Background. Male adolescents with constitutional delay of growth and puberty may have significant psychosocial difficulties related to their sexual immaturity and short stature. The purpose of this study was to test the hypothesis that 1 year of oxandrolone therapy would increase growth velocity and thereby improve psychosocial functioning in boys with constitutional delay of growth and pubertal development. Methods. Forty boys (ages 11 to 14.7 years) with delayed pubertal development and short stature were recruited from the pediatric endocrine clinics of 14 medical centers. The boys were randomized using a block design stratified for age to receive either oxandrolone (0.1 mg/kg daily for 1 year) or an identical-appearing placebo tablet, using a double-masked design. Results. Growth velocity in the oxandrolone-treated boys was significantly greater than in the control boys (9.5 vs 6.8 cm/y). Likewise, the mean height SD score increased 0.41 in the oxandrolone group, whereas it decreased 0.03 in the control group. Those in the oxandrolone group gained 2.4 kg more than those in the placebo group. Mean predicted adult heights did not change in either group. The mean rates of pubertal progression were equivalent in both groups. Self-image (Piers- Harris Self Concept Scale) and social competence (Child Behavior Profile) were normal at baseline in both groups and did not change significantly over the course of the study in either group. No complications of oxandrolone therapy were identified. Conclusions. This randomized, placebo-controlled trial demonstrates that low-dose oxandrolone can increase both height and weight velocity in boys with delayed puberty safely. Under the conditions of this study, however, the increased growth velocity in the oxandrolone- treated boys was not associated with a greater improvement in psychosocial status compared with the control boys.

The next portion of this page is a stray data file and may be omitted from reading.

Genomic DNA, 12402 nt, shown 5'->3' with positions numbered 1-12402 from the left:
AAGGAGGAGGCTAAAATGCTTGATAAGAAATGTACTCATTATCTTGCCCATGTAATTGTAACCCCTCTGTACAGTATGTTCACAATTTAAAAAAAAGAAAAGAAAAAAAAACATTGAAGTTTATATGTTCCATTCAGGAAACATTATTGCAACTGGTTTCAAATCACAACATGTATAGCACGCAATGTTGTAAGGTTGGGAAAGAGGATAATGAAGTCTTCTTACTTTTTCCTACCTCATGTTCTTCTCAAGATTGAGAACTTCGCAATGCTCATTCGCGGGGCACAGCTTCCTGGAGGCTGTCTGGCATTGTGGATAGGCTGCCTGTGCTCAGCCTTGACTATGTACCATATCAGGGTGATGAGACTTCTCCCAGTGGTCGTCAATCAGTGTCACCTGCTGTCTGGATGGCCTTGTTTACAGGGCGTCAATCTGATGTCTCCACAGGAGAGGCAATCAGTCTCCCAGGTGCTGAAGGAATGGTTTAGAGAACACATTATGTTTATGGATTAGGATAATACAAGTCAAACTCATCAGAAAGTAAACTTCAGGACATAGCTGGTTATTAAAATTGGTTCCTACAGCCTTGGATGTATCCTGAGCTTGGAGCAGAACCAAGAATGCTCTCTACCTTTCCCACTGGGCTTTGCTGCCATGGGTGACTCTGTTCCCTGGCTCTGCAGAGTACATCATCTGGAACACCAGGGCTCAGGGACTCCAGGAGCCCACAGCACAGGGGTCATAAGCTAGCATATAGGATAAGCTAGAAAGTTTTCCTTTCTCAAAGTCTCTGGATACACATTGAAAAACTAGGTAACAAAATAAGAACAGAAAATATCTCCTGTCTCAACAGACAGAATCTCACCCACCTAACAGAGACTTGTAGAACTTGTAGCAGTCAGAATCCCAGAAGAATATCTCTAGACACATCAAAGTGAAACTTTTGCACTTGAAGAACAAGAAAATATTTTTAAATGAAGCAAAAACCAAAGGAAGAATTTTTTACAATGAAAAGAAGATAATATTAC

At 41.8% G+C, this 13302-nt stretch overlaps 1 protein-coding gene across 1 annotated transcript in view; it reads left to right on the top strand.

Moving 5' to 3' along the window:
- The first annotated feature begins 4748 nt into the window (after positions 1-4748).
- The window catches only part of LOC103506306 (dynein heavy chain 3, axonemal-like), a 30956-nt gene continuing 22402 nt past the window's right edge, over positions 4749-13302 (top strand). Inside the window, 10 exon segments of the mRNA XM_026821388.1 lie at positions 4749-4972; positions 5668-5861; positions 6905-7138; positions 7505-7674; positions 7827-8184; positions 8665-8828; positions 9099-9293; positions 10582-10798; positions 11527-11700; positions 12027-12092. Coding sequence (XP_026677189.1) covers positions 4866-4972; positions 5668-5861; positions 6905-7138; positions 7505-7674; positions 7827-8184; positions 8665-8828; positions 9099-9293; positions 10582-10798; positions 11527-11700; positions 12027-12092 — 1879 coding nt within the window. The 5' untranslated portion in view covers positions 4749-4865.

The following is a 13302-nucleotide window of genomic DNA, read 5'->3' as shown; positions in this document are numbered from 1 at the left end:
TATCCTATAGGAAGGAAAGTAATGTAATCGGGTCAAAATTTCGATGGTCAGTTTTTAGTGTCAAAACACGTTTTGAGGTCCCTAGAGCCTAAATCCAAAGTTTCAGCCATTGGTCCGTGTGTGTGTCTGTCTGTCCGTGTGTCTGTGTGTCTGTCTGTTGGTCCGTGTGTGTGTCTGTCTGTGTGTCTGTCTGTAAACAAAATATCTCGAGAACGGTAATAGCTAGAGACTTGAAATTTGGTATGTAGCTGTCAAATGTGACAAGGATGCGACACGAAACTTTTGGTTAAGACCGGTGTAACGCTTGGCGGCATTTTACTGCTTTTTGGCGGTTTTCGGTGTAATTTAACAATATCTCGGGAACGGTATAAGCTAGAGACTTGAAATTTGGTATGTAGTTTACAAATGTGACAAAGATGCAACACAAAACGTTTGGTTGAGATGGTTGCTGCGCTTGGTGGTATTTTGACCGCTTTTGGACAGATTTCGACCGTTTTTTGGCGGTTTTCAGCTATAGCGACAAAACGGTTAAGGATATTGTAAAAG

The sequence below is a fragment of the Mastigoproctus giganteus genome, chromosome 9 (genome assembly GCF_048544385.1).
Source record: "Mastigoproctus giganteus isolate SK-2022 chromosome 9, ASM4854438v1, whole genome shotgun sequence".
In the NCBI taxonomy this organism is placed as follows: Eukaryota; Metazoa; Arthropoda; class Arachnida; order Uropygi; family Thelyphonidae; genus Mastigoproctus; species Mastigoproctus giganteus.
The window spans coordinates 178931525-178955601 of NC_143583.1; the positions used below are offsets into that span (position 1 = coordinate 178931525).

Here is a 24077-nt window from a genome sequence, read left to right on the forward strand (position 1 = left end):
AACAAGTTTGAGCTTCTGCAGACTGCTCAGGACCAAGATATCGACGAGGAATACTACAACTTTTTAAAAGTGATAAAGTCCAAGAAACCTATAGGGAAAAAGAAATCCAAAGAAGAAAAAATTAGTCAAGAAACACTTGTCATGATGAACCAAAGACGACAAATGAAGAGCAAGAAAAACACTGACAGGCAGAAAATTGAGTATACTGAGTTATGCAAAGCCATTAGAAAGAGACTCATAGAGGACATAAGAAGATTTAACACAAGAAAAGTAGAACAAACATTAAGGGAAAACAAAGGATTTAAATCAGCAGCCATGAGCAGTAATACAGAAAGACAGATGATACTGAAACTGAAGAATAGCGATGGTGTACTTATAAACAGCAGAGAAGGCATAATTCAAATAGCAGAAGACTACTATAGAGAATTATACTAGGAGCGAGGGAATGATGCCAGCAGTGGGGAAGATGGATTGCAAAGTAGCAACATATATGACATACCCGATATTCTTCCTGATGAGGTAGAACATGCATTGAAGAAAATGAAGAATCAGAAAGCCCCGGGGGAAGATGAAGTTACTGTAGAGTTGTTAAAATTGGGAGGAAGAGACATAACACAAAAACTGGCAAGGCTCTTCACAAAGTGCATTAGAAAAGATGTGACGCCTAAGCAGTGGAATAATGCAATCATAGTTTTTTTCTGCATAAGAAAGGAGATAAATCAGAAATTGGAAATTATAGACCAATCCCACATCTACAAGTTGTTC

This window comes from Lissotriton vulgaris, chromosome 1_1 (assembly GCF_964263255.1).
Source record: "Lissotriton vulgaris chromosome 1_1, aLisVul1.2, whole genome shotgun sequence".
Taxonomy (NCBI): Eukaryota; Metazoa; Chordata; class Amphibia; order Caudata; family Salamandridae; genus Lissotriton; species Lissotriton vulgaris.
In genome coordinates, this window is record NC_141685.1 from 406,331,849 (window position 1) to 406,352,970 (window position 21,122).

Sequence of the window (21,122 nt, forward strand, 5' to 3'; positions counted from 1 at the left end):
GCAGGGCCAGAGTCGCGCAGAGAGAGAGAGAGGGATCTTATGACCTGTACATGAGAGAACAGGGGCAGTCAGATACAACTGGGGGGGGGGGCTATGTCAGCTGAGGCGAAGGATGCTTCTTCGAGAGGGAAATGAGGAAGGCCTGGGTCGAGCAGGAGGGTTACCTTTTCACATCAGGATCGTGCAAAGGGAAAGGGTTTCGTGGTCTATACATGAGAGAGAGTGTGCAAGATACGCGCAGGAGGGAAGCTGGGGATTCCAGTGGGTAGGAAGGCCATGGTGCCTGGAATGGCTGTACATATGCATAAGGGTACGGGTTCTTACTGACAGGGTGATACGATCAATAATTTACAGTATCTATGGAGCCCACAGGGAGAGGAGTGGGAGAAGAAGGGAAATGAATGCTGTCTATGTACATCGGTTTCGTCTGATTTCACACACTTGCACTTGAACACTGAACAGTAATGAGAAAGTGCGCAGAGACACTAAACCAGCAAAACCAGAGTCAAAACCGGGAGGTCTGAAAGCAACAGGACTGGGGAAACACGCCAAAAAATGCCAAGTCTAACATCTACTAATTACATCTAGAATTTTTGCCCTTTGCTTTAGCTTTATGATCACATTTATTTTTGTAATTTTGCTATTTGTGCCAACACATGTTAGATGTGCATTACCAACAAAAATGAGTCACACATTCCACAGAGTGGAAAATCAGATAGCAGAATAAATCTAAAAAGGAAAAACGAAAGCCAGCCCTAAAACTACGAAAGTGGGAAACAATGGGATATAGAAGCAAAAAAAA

|Original language||English (US)|
|Number of pages||6|
|State||Published - 1995|
- randomized trial
ASJC Scopus subject areas
- Pediatrics, Perinatology, and Child Health